Posts Tagged ‘Isaiah 58’

(edited) How many of you would like your prayers to be more effective? When I say ‘prayer amplifier’ I mean something that will do precisely this; something that will make our prayers be heard on high.

I want us to look at two prayer amplifiers. And today, the topic is fasting.

Some basics on fasting

Fasting means refraining from all food for a time. Another way of talking about fasting is to say that someone is “eating no bread” (Luke 7:33) with bread standing for food. We call other things fasts today, but in the Bible it means no food.

The Day of Atonement fast is the only one required in the Law of Moses. This was an annual, national fast (Leviticus 16:29). Although a fast could be called in any time of crisis (Joel 2:12-13).

There are a number of examples of individual, voluntary fasts in Scripture. And in later Judaism this kind of fasting became quite prominent. In Jesus’ day many fasted twice a week, on Mondays and Thursdays (Luke 18:12).

Should we fast?

We don’t talk much about fasting anymore. But the answer to our question is certainly yes, with regard to individual, voluntary fasting.

You can see this first of all in Jesus’ teaching. Matthew 9:14-15 – “Then the disciples of John came to him, saying, ‘Why do we and the Pharisees fast, but your disciples do not fast?’ And Jesus said to them, ‘Can the wedding guests mourn as long as the bridegroom is with them? The days will come when the bridegroom is taken away from them, and then they will fast.’”

Jesus is saying, since he is present with them, they are to be joyful and celebrate – like at a wedding. And in Judaism wedding guests were released from ordinary religious duties.

But after he is taken away, that is, after he is killed, “then they (his disciples) will fast.” And this refers to us as well. In the time that we live in, Jesus says, we will fast.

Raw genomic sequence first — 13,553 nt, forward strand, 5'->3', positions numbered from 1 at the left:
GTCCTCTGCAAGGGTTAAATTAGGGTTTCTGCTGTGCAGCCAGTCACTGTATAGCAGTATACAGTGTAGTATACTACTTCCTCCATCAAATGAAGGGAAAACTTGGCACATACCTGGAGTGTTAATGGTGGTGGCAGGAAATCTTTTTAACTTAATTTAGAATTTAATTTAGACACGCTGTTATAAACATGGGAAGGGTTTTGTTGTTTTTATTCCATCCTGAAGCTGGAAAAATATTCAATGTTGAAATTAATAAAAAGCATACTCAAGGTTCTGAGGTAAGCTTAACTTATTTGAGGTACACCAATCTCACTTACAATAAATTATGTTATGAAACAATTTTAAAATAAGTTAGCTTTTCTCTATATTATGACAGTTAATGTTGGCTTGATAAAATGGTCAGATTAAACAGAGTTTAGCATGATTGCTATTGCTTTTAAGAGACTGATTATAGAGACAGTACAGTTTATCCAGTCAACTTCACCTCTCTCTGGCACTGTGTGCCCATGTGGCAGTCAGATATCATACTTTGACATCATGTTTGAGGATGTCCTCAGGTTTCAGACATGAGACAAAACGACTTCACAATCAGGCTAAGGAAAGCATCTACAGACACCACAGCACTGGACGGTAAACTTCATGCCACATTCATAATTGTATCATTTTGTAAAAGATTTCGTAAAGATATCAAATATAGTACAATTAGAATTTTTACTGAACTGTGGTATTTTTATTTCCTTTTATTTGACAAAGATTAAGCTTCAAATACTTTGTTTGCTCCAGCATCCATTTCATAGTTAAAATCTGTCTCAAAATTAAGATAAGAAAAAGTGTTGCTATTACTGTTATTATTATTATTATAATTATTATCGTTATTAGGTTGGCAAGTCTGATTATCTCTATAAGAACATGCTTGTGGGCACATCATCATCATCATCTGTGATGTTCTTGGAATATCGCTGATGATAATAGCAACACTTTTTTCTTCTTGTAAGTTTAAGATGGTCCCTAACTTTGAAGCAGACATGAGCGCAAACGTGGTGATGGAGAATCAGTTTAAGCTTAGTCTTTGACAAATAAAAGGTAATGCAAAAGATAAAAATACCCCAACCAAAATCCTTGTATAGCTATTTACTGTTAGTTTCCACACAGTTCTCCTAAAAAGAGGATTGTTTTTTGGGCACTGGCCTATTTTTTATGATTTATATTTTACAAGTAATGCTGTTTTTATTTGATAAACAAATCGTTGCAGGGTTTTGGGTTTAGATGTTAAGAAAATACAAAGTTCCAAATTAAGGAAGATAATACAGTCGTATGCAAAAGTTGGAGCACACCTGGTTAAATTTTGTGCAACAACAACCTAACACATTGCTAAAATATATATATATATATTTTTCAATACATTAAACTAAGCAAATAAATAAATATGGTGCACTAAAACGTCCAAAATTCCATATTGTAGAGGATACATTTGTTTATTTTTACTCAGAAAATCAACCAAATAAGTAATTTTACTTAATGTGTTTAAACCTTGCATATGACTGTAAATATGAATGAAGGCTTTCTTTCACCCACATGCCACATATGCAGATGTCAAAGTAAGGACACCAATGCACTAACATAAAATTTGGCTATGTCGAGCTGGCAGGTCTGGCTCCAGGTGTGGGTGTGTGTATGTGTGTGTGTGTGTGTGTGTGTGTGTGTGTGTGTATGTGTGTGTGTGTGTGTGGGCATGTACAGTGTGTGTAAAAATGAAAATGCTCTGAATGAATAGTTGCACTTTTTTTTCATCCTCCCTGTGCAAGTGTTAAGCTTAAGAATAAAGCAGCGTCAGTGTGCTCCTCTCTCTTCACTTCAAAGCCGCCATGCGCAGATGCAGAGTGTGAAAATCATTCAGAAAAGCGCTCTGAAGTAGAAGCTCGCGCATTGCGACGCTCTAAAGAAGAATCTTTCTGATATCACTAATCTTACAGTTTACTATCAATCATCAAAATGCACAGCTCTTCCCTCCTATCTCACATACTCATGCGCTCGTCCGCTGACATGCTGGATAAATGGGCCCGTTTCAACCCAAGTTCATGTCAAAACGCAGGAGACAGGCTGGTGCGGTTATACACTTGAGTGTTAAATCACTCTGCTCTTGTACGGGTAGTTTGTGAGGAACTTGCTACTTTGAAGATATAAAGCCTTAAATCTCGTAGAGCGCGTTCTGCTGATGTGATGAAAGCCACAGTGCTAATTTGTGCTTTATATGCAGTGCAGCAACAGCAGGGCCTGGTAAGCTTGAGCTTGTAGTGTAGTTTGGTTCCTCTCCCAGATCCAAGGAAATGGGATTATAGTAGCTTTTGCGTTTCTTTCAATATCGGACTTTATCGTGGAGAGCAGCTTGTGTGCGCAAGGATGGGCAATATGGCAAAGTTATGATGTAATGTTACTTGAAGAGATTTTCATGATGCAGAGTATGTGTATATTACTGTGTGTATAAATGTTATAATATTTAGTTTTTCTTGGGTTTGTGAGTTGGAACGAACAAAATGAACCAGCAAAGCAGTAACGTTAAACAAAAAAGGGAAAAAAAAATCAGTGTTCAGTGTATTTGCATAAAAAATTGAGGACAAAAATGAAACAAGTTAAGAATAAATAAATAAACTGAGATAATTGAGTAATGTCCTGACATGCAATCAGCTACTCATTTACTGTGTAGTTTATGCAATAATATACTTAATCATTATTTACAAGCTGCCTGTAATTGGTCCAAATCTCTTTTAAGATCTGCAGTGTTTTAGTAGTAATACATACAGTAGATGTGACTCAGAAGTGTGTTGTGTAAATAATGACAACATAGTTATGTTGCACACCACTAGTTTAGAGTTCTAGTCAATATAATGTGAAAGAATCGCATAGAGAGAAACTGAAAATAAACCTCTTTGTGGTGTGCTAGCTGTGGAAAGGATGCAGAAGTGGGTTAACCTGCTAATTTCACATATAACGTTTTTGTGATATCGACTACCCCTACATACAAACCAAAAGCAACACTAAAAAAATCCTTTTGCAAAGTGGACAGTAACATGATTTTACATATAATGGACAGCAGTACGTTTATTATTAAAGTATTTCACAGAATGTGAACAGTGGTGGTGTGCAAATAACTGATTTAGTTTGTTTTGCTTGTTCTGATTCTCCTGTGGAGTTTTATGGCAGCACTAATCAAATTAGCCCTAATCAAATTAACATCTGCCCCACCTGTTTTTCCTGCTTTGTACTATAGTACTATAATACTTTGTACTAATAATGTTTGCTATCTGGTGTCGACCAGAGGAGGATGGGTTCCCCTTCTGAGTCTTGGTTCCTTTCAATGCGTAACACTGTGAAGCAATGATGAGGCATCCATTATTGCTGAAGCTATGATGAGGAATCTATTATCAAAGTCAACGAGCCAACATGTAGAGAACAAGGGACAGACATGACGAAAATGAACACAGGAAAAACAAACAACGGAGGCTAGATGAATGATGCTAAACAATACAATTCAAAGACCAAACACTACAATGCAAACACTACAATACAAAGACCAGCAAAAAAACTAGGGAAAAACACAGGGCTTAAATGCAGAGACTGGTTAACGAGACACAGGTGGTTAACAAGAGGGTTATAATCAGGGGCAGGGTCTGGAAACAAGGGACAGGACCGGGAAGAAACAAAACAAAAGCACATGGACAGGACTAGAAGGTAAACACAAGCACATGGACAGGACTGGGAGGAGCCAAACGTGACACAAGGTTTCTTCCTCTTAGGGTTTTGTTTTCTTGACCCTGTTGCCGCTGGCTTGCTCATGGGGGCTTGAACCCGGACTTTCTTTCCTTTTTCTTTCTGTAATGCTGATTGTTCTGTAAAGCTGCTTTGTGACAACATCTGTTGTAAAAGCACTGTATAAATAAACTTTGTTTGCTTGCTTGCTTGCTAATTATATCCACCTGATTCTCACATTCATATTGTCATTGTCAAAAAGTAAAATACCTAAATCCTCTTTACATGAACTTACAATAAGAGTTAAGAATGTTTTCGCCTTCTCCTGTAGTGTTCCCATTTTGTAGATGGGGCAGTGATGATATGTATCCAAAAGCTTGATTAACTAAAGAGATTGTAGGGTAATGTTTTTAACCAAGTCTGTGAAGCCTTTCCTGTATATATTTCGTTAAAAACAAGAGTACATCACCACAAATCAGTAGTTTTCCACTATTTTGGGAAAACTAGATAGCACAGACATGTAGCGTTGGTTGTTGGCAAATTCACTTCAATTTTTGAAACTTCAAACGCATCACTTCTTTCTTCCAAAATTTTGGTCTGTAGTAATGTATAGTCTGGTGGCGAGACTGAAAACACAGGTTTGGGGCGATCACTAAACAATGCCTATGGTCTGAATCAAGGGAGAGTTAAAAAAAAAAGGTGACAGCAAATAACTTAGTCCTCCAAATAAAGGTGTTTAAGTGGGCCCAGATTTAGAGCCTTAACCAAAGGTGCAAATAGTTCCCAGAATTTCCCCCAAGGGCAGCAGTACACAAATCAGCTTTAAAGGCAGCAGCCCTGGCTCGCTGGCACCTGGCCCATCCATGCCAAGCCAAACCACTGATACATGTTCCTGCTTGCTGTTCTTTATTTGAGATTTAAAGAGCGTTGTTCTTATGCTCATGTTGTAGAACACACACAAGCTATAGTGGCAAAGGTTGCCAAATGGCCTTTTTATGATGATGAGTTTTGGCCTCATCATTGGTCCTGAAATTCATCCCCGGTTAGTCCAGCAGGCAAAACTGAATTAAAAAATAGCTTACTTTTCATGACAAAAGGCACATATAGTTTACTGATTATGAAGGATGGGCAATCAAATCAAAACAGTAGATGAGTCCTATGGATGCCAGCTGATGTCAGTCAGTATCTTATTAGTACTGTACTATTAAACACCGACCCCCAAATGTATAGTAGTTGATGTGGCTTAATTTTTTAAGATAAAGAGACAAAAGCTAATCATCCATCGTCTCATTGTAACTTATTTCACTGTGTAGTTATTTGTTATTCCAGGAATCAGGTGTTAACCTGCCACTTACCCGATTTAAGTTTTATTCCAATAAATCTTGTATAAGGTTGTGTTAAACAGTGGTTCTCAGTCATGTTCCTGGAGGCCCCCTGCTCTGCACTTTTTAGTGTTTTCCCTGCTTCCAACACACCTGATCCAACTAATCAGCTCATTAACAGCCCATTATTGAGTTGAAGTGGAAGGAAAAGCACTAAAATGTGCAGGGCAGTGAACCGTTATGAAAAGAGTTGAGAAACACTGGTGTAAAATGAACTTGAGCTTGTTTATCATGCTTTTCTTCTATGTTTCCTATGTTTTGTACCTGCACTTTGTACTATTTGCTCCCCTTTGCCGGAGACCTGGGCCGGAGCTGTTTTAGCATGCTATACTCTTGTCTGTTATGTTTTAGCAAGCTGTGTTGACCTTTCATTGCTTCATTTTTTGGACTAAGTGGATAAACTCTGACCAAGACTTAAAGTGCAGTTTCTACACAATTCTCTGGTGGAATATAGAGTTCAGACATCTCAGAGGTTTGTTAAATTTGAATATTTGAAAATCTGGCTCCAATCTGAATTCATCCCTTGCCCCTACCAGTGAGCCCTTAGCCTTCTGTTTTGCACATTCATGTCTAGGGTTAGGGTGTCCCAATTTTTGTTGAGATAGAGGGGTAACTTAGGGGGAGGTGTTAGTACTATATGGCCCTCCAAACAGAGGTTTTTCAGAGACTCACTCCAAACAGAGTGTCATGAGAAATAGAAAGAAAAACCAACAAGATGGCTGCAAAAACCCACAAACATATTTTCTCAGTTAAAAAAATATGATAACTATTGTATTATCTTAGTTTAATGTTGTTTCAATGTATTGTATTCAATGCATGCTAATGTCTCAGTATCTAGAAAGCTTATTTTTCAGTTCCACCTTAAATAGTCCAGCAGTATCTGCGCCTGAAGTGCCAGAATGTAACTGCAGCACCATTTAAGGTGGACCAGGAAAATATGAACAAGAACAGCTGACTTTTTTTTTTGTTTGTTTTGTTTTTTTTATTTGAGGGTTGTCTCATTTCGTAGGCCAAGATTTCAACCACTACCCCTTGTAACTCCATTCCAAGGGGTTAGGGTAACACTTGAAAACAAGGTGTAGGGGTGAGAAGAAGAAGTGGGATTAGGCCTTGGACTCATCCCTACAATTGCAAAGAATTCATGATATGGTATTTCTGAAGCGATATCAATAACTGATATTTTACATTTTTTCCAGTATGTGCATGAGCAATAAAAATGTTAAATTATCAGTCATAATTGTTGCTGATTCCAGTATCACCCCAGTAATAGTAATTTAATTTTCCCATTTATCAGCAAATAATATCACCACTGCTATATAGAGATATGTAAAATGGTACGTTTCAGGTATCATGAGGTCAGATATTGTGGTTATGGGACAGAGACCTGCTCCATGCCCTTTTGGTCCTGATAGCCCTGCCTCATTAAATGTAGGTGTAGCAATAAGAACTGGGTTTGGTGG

And then in Matthew 6:16 Jesus said, “And when you fast . . .” and then he goes on to talk about how to fast correctly. We will look at this Scripture again in a minute, but clearly Jesus is giving instructions that assume his disciples will fast.

You can also see that we should fast from various examples in the New Testament:

  • Jesus fasted for 40 days in the wilderness before he began his public ministry.
  • The early church fasted – Acts 13:2-3. Paul and Barnabas were chosen for and then sent off to their missionary work with “fasting and prayer.”
  • Paul fasted – Acts 14:23, when he appointed Elders with “prayer and fasting.”

These examples of fasting become a recommendation to us to fast as well.

OK, so we should fast, but –

What’s the point of fasting?

One reason we don’t practice it more, I believe, is that we don’t understand what it’s all about; what we are doing when we fast. We have images of monks and asceticism; of useless torturing of our bodies like Paul warns against in Colossians 2:18; 23. But this isn’t what fasting is about.

Fasting is an expression of humility or lowliness. The point is that you want to humble yourself. You are putting yourself in a place of weakness. The language used in Leviticus to speak of fasting is literally “to afflict oneself.”

Sometimes this lowliness is connected to repentance. Joel 2:12 says, “’Yet even now,’ declares the Lord, ‘return to me with all your heart, with fasting, with weeping, and with mourning.’” It is a way of abasing yourself before the Lord due to your wrong choices and is a part of repentance.

Sometimes lowliness is connected to mourning. David fasted as he mourned the deaths of Saul and Jonathan – 2 Samuel 1:12. And Jesus connects fasting with mourning in Matthew 9:15, a passage we just looked at. He uses the two words interchangeably.

The point in all of this is that fasting is an expression of humility and lowliness.

So when you combine fasting and prayer, and they are often connected in Scripture, it means that you are praying from a lowly place; that you are humbling yourself before God as you pray. This is the point of fasting and prayer. And –

This is why fasting amplifies our prayers